As COVID-19 began its march around the globe, the seriousness of the crisis quickly became clear. As healthcare needs intensified, innovators around the world began ramping up efforts to develop vaccines and treatments. At the same time, the economic impact of the virus brought swift and intense changes in supply and demand patterns, creating significant challenges, but also providing new opportunities for innovation and entrepreneurship.
The economic impact of the virus has brought swift and intense changes in supply and demand patterns, creating significant challenges, but also providing new opportunities for innovation and entrepreneurship.
“In response to COVID-19, several public entities defined mission-oriented grand challenges aimed at finding treatments and creating a vaccine for prevention,” says Mahka Moeen of Kenan-Flagler Business School at the University of North Carolina-Chapel Hill. A long period of research and experimentation often precedes the first commercialization of new products to the mass market. Moeen’s research offers insights on how to quicken the pace of innovation during the pre-commercial stage of new industries.
Development of a commercialized innovation often requires the involvement of a diverse set of actors, who work to resolve critical technical problems and uncertainties. Defining mission-oriented grand challenges is one way to bring together different actors who have relevant knowledge and expertise, and as such is an important starting trigger for the pre-commercial stage of new industries.1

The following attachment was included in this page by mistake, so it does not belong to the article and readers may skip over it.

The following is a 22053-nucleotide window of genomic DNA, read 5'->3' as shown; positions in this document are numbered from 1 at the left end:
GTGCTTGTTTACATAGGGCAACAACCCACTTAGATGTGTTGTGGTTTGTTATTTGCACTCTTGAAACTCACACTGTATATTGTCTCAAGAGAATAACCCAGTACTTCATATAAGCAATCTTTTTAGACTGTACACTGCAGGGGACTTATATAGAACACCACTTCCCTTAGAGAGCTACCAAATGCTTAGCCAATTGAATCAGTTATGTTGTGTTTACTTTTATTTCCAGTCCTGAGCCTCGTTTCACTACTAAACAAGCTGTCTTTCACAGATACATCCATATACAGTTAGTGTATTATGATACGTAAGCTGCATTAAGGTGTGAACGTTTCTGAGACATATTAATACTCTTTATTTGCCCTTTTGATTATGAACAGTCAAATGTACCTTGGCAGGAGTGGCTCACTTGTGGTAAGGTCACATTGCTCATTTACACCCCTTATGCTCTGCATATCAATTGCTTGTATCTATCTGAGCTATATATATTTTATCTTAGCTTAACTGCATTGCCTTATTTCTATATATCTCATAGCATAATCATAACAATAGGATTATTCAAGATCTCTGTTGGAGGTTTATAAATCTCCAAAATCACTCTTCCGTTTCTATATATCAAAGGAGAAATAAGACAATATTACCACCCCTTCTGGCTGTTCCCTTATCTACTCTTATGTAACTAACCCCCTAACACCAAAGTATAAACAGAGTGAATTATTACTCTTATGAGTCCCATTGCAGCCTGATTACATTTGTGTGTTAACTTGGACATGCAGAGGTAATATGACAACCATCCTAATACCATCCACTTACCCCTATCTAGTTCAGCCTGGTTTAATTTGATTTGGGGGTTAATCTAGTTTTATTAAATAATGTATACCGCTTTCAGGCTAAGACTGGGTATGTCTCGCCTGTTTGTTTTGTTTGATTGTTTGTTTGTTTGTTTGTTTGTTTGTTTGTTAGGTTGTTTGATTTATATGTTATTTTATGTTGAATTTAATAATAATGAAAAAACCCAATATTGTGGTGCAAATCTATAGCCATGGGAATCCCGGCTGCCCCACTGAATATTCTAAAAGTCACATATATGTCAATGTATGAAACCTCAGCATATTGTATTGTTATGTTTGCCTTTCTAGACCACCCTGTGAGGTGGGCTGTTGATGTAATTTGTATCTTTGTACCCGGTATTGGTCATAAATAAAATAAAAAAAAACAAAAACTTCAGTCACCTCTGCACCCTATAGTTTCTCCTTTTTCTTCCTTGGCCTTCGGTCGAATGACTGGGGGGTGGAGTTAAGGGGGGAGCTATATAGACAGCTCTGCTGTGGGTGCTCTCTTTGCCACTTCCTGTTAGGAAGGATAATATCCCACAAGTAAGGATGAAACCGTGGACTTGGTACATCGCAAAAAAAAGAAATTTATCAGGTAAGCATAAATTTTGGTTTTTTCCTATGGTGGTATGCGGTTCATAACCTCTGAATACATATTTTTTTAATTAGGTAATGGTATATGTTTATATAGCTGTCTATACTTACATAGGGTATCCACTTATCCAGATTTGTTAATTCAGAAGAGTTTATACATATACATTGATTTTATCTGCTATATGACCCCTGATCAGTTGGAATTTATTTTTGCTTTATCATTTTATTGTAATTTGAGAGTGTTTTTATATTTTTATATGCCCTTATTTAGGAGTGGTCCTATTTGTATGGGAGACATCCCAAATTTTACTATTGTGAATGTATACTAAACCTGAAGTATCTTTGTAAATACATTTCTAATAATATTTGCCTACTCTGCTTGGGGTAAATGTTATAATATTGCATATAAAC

“With COVID-19, we’re seeing this pre-commercial stage play out as governments, as well as nonprofits like the Gates Foundation, fund and sponsor researchers to work on a cure and vaccines,” says Moeen. “Industry and academic scientists are all working toward the same goal, but more importantly, they are sharing knowledge across firm and country boundaries.”
Sharing knowledge can help shorten the industry pre-commercial stage. Moeen points out that such sharing can help overcome the “vast shortcomings in our scientific knowledge about COVID-19 and the complexity of finding a cure or vaccine.” The COVID-19 Therapeutics Accelerator Initiative is an important example of a collaborative effort, within which scientists can learn from each other’s advancements. In addition, to facilitate the knowledge flow, many scientific journals have lifted their paywalls so that new findings can be shared more easily.
Although collective action is critical for fighting COVID-19, it can be challenging to achieve, says UNC Kenan-Flagler Business School researcher Chris Bingham. “It is increasingly unlikely that one organization or entity will have all the knowledge, skill and resources to deal with COVID-19 effectively,” he says. “Thus, collective action is needed. That is, finding a treatment or vaccine for COVID-19 is contingent on others’ contributions and willingness to cooperate.”
But Bingham’s research argues that, although collective action is critical, it is often difficult to achieve because other actors may not perceive their own and others’ contributions as making a difference, may have conflicting goals, may be unfamiliar with or untrusting of other actors, or may withhold contributions on the assumption that others will provide them instead.2
“In situations like COVID-19, perceived financial returns to each organization’s contributions are low, creating what is known as a start-up problem” says Bingham. “This is further compounded by coordination problems arising from the fact that specific kinds of resources are needed, such as specific types of masks or ventilators, so substitutions can’t be readily used to meet needs. Intentional coordination can help overcome these challenges, especially with the diversity of actors involved.”